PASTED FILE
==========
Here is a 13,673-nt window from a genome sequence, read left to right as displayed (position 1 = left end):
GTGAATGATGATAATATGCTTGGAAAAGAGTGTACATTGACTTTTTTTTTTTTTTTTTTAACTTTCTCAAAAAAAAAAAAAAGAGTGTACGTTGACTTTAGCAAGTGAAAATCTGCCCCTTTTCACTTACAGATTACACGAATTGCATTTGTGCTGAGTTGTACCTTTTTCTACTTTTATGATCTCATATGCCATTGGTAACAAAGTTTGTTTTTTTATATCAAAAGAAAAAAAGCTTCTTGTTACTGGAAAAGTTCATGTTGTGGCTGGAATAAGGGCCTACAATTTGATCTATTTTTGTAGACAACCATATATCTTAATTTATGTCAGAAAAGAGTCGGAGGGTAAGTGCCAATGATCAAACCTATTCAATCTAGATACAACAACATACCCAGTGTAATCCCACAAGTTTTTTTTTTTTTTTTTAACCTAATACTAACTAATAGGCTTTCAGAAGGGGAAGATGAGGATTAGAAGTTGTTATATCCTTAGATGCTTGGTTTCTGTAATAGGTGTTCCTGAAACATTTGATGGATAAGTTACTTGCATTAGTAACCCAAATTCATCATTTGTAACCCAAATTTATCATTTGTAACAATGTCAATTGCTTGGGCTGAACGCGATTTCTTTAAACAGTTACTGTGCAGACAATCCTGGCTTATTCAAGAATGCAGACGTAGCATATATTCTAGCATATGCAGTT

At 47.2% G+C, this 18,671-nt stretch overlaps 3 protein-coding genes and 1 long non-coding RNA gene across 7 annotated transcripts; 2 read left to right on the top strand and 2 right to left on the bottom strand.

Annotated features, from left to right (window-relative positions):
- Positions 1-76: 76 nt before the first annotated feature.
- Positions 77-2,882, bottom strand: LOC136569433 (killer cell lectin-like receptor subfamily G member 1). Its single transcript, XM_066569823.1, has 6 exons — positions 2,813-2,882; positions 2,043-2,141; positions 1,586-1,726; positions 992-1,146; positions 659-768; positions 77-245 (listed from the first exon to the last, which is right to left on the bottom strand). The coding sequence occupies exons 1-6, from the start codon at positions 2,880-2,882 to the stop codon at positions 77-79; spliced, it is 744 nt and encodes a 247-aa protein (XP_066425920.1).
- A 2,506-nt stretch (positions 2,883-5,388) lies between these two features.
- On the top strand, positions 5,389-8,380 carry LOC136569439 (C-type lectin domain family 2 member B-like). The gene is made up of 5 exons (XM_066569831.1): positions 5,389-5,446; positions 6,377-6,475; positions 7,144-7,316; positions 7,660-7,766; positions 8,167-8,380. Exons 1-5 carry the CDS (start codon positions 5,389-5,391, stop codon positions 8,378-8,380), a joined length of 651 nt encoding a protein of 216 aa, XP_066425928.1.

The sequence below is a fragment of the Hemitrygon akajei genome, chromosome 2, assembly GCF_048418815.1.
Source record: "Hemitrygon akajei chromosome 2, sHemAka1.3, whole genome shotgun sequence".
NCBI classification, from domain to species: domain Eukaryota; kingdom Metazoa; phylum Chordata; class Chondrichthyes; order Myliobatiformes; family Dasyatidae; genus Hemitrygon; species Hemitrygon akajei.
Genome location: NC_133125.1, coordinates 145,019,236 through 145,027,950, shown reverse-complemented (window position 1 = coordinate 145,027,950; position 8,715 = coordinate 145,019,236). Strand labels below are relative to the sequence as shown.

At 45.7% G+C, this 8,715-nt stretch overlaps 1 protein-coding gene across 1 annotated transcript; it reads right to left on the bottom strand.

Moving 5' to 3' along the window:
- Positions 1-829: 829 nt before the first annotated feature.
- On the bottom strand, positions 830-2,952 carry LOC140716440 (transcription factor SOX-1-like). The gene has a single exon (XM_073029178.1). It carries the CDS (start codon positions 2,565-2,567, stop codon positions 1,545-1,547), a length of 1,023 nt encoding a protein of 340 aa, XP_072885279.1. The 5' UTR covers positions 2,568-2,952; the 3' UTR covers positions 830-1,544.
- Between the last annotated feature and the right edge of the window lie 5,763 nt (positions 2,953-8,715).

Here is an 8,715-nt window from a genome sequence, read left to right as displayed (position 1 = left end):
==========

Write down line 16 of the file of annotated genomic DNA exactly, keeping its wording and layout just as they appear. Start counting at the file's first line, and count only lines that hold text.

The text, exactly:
- On the bottom strand, positions 830-2,952 carry LOC140716440 (transcription factor SOX-1-like). The gene has a single exon (XM_073029178.1). It carries the CDS (start codon positions 2,565-2,567, stop codon positions 1,545-1,547), a length of 1,023 nt encoding a protein of 340 aa, XP_072885279.1. The 5' UTR covers positions 2,568-2,952; the 3' UTR covers positions 830-1,544.